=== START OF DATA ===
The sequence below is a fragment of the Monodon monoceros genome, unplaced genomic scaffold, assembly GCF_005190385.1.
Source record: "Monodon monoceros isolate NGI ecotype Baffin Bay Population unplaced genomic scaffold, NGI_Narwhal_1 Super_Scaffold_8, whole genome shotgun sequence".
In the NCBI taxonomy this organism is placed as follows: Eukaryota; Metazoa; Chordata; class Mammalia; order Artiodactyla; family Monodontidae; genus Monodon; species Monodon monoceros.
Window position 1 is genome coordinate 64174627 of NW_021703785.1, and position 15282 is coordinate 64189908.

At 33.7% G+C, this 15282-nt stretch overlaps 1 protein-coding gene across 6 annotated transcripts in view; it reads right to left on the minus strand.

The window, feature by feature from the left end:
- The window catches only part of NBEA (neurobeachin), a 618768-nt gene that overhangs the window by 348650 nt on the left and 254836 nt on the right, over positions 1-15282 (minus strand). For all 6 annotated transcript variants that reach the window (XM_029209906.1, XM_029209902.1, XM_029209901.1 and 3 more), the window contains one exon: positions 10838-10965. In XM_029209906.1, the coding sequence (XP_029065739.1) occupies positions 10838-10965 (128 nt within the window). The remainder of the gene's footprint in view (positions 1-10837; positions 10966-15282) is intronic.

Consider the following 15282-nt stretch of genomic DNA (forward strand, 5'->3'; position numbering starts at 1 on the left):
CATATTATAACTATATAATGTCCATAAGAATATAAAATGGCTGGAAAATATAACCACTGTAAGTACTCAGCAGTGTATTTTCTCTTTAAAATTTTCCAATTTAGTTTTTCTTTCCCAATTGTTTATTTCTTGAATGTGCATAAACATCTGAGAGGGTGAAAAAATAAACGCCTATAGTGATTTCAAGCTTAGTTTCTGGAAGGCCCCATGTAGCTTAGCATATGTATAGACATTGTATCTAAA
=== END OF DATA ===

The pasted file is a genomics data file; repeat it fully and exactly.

The sequence below is a fragment of the Monodon monoceros genome, unplaced genomic scaffold, assembly GCF_005190385.1.
Source record: "Monodon monoceros isolate NGI ecotype Baffin Bay Population unplaced genomic scaffold, NGI_Narwhal_1 Super_Scaffold_8, whole genome shotgun sequence".
In the NCBI taxonomy this organism is placed as follows: Eukaryota; Metazoa; Chordata; class Mammalia; order Artiodactyla; family Monodontidae; genus Monodon; species Monodon monoceros.
Window position 1 is genome coordinate 64174627 of NW_021703785.1, and position 15282 is coordinate 64189908.

At 33.7% G+C, this 15282-nt stretch overlaps 1 protein-coding gene across 6 annotated transcripts in view; it reads right to left on the minus strand.

The window, feature by feature from the left end:
- The window catches only part of NBEA (neurobeachin), a 618768-nt gene that overhangs the window by 348650 nt on the left and 254836 nt on the right, over positions 1-15282 (minus strand). For all 6 annotated transcript variants that reach the window (XM_029209906.1, XM_029209902.1, XM_029209901.1 and 3 more), the window contains one exon: positions 10838-10965. In XM_029209906.1, the coding sequence (XP_029065739.1) occupies positions 10838-10965 (128 nt within the window). The remainder of the gene's footprint in view (positions 1-10837; positions 10966-15282) is intronic.

Consider the following 15282-nt stretch of genomic DNA (forward strand, 5'->3'; position numbering starts at 1 on the left):
CATATTATAACTATATAATGTCCATAAGAATATAAAATGGCTGGAAAATATAACCACTGTAAGTACTCAGCAGTGTATTTTCTCTTTAAAATTTTCCAATTTAGTTTTTCTTTCCCAATTGTTTATTTCTTGAATGTGCATAAACATCTGAGAGGGTGAAAAAATAAACGCCTATAGTGATTTCAAGCTTAGTTTCTGGAAGGCCCCATGTAGCTTAGCATATGTATAGACATTGTATCTAAA